This is Mound A, the "flying bird" mound, 72 ft high, shot from atop Mound B, the "ball court" mound, 11 ft high.
I chaperoned Maya's class field trip to Poverty Point in North Louisiana, about a three-hour bus ride drive from here.
It is one of the oldest hunter gatherer settlement sites in North America, dating back to 1400 BCE. The village of 1,000 took the shape of concentric semi-circles, which you can still see in the fields on the way to the two massive earthwork mounds at the site. The staff and museum are informative and understated, which I appreciate. Let the giant mounds do the talking.
Cropduster that kept buzzing us while we were up on the mound.
These barrels represent posts of something they just found at the site. I'm fairly certain UFO's land there at night as well.
Wild purple hyacinth with the mounds in the background.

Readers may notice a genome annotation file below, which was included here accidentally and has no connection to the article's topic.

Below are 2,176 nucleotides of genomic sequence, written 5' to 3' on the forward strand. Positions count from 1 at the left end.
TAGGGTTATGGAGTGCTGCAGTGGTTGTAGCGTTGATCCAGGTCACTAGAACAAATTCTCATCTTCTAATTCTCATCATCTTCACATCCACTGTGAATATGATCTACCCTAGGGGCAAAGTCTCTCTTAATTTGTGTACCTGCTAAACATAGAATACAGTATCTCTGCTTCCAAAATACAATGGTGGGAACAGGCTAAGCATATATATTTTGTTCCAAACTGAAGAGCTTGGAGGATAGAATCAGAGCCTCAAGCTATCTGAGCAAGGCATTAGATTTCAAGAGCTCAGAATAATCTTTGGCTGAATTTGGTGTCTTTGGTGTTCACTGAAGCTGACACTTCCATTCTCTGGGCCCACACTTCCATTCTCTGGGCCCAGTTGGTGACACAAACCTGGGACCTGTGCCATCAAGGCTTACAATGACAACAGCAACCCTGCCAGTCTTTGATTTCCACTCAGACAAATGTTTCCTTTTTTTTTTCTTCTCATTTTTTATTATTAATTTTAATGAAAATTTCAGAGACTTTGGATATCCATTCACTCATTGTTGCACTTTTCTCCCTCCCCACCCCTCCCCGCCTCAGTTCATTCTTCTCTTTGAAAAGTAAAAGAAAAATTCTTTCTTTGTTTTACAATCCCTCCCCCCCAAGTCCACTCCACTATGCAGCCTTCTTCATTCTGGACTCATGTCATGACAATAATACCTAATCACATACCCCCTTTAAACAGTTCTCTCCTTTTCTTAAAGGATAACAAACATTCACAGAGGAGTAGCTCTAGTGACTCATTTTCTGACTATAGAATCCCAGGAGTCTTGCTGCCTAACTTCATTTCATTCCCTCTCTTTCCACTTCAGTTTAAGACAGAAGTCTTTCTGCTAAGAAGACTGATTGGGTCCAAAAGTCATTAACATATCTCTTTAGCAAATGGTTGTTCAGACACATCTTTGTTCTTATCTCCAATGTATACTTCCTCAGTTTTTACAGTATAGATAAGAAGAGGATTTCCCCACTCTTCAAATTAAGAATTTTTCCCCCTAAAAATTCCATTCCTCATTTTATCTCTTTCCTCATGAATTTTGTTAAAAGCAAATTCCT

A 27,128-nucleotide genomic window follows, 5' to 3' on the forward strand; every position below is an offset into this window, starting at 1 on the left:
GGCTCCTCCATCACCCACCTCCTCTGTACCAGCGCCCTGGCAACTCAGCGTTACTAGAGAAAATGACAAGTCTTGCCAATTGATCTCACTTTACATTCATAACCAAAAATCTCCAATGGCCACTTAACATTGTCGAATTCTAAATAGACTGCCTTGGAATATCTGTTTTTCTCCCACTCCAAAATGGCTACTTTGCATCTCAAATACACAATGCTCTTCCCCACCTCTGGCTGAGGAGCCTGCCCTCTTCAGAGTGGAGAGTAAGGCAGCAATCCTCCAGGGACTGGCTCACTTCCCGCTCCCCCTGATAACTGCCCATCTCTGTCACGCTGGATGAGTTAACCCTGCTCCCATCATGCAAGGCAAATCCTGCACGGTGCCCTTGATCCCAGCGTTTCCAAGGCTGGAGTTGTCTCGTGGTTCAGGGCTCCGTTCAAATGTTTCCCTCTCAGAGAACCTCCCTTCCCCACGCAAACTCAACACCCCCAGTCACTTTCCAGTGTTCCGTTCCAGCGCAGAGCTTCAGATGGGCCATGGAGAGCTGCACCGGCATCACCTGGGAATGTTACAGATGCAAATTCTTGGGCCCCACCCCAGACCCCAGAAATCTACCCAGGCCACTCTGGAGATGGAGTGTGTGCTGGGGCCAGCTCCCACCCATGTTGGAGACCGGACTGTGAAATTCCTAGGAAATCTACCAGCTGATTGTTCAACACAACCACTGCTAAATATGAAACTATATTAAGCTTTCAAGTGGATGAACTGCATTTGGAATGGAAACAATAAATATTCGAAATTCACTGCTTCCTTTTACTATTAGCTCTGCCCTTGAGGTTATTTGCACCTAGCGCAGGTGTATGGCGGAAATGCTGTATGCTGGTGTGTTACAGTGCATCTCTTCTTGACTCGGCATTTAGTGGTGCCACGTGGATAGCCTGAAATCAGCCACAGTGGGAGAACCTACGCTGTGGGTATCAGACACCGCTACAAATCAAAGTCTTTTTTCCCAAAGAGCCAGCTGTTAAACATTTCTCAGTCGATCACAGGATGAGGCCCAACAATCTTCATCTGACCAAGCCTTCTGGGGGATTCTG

Figurines in the museum
I was trying to capture this kid standing alone on a stump when suddenly these kids ran up and formed a star.
The drive up will fulfill your needs for experiencing in-process industrial decay and how societies and brick and steel are involved in the Alchemy of charm. I regret not getting a shot of the seafoam green front of the Cave Theatre in Dephi, but then I get to go back.
There was some real magic hour light out on the vast flatness of the Louisiana delta, a part of the state whose surface I've barely scratched.